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What does the average person, including small business owners think of, when they hear the words “Mergers & Acquisitions”?
Those words conjure up images of movies and television shows about huge, billion dollar corporations attempting to take over other huge companies with high profile powerful lawyers, accountants and billionaire owners in $5,000 suits, all attempting to outdo each other. It all starts with a friendly proposal for a merger or an acquisition, but after several massive bun fights in the boardrooms and possible court room drama, in reality, it usually ends up with one of the corporations completely swallowing up the other. Even after all the promises to the contrary, in a short period of time, there’s very little left of that company’s identity or culture.
On the large movie screens or the small television screens, mergers and acquisitions are considered to only be in the domain of huge, multi-million or billion dollar businesses. In reality, a merger or an acquisition can be between any size company, including very small businesses.
Here is a scenario; Imagine a very successful Mum and Dad fish & chips shop operating next to a family run struggling fried chicken shop. The owners of the fried chicken shop are tired of the long hours they must work just to survive, without getting ahead, no way to increase profits. The owners of the fish & chips shop decide that they would love to expand and by buying out the fried chicken business, not only will they have larger premises, but they can add fried chicken to their current impressive menu, increase the number of customers, reduce their administration costs and possibly obtain a better deal with the landlord. They engage a business broker who approaches the owners of the fried chicken shop. By utilising the services of a business broker, emotions are taken out of the equation, especially during the negotiating process. The broker sorts a deal with both parties, they agree on a price and take over the shop. This transaction is an acquisition, nothing less, nothing more. If the owners from both businesses had decided to join the two shops and benefit from each other’s customers, save money by reducing the staff, etc, this would have been a merger.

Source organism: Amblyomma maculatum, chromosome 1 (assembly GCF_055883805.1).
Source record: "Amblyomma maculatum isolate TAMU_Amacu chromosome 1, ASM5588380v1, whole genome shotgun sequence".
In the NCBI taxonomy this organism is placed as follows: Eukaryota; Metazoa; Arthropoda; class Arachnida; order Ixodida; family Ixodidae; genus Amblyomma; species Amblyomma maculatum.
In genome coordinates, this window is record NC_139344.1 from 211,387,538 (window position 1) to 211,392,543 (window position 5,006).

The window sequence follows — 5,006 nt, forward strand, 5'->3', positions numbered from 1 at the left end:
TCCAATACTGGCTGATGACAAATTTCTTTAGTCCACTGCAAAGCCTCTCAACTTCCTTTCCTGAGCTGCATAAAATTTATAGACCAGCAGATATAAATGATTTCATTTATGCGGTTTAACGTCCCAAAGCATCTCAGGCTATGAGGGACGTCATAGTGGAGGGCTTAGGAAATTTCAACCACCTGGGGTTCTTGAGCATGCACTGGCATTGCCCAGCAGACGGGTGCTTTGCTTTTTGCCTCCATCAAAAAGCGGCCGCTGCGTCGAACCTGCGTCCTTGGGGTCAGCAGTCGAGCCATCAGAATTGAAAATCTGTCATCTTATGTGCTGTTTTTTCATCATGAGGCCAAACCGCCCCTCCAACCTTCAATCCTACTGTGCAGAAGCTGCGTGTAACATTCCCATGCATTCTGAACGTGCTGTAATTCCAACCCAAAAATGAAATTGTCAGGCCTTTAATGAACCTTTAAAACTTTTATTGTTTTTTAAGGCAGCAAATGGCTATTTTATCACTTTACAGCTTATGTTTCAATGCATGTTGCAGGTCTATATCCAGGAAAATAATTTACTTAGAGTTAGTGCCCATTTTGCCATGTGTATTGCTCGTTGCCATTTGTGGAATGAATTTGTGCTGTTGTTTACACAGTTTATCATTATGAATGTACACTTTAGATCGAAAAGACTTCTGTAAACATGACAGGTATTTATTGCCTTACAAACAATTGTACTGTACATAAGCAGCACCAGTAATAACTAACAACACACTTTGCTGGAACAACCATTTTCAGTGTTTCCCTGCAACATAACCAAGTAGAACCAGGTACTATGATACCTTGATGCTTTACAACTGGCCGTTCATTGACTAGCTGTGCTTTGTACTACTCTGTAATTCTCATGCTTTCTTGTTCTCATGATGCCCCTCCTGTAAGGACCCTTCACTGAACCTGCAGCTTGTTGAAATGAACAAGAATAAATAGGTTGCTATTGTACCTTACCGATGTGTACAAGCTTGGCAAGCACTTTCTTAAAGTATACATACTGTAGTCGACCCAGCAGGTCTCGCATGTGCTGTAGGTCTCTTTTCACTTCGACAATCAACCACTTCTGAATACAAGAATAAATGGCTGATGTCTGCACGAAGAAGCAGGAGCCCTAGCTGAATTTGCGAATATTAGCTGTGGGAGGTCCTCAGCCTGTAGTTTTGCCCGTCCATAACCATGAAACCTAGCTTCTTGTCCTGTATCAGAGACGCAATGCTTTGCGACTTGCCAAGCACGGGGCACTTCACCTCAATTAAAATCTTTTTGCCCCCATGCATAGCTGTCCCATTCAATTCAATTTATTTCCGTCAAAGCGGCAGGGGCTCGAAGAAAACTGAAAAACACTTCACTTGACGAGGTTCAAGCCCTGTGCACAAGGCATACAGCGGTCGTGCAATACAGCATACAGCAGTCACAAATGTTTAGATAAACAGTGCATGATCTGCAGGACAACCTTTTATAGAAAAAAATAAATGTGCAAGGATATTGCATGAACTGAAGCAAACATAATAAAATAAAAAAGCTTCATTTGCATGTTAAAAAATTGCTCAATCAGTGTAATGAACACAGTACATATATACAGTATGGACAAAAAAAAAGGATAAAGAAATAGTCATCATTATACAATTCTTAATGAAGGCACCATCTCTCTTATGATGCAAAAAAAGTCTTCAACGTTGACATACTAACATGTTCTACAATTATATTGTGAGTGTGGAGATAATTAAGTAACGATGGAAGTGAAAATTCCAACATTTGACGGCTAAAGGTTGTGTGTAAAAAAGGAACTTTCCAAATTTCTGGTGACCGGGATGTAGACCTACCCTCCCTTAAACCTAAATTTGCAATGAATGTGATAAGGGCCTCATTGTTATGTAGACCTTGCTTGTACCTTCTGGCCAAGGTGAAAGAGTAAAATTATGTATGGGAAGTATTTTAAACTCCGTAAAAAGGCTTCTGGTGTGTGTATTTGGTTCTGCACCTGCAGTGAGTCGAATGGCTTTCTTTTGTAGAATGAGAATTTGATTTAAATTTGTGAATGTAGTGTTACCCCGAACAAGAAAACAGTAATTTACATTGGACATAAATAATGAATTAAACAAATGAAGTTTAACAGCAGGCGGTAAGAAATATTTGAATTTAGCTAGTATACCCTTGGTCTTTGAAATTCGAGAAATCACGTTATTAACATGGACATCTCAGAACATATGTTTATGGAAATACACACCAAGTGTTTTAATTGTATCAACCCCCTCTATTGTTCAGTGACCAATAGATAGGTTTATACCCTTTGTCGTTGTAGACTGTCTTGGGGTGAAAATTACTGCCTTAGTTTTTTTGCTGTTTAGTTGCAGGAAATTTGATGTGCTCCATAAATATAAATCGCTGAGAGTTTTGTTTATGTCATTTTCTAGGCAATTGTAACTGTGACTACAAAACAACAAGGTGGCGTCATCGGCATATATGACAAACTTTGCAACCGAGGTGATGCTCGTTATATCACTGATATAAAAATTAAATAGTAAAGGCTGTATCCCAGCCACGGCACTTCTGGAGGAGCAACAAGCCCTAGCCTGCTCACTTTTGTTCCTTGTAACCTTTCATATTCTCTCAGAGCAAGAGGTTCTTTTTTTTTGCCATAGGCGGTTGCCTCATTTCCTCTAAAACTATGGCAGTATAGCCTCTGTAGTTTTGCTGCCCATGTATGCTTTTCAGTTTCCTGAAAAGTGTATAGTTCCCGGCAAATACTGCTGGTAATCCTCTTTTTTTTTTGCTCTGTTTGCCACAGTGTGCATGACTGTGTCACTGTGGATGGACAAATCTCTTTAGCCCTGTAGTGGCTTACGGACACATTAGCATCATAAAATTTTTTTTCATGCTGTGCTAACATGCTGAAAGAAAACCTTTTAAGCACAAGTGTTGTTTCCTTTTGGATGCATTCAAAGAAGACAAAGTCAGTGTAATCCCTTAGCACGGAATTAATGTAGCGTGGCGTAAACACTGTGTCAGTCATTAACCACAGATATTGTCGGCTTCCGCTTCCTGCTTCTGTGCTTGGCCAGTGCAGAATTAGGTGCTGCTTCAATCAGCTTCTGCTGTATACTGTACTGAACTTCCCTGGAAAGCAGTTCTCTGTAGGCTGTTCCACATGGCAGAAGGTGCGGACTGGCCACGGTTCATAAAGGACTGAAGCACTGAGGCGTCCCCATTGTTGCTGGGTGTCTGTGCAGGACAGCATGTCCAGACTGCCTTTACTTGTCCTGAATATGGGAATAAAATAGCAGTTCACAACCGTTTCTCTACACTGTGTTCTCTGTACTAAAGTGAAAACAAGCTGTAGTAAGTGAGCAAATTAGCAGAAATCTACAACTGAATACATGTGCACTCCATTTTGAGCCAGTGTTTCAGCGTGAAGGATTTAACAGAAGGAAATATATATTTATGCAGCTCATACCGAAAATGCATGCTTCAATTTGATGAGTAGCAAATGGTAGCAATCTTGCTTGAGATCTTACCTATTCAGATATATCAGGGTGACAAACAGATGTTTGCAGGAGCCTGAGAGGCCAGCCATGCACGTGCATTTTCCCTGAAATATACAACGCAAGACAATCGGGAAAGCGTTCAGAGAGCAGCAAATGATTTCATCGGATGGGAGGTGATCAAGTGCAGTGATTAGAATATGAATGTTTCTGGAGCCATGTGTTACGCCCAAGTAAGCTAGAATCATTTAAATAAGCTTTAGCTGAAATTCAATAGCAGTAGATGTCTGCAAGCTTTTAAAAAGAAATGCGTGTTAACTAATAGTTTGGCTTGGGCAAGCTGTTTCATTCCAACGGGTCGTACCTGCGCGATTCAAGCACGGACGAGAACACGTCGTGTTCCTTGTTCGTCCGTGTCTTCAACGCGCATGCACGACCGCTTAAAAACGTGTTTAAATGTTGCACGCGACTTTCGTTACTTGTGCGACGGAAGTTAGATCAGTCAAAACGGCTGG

Very often the most cost effective, best and quickest way for a small business to grow, expand their customer base and increase their profit is to acquire another business. The acquisition may be either in the exact same industry or a business that might be able to bolt on to their existing enterprise, by offering an additional range of product or services. Generally, there are also several cost savings, such as administration, to be achieved by merging with or acquiring another business.
If you own a small successful business and are finding it difficult to increase your turnover, number of customers, etc, you should seriously consider acquiring or merging with another business. Organise a meeting with an expert business broker for advice on how to proceed forward.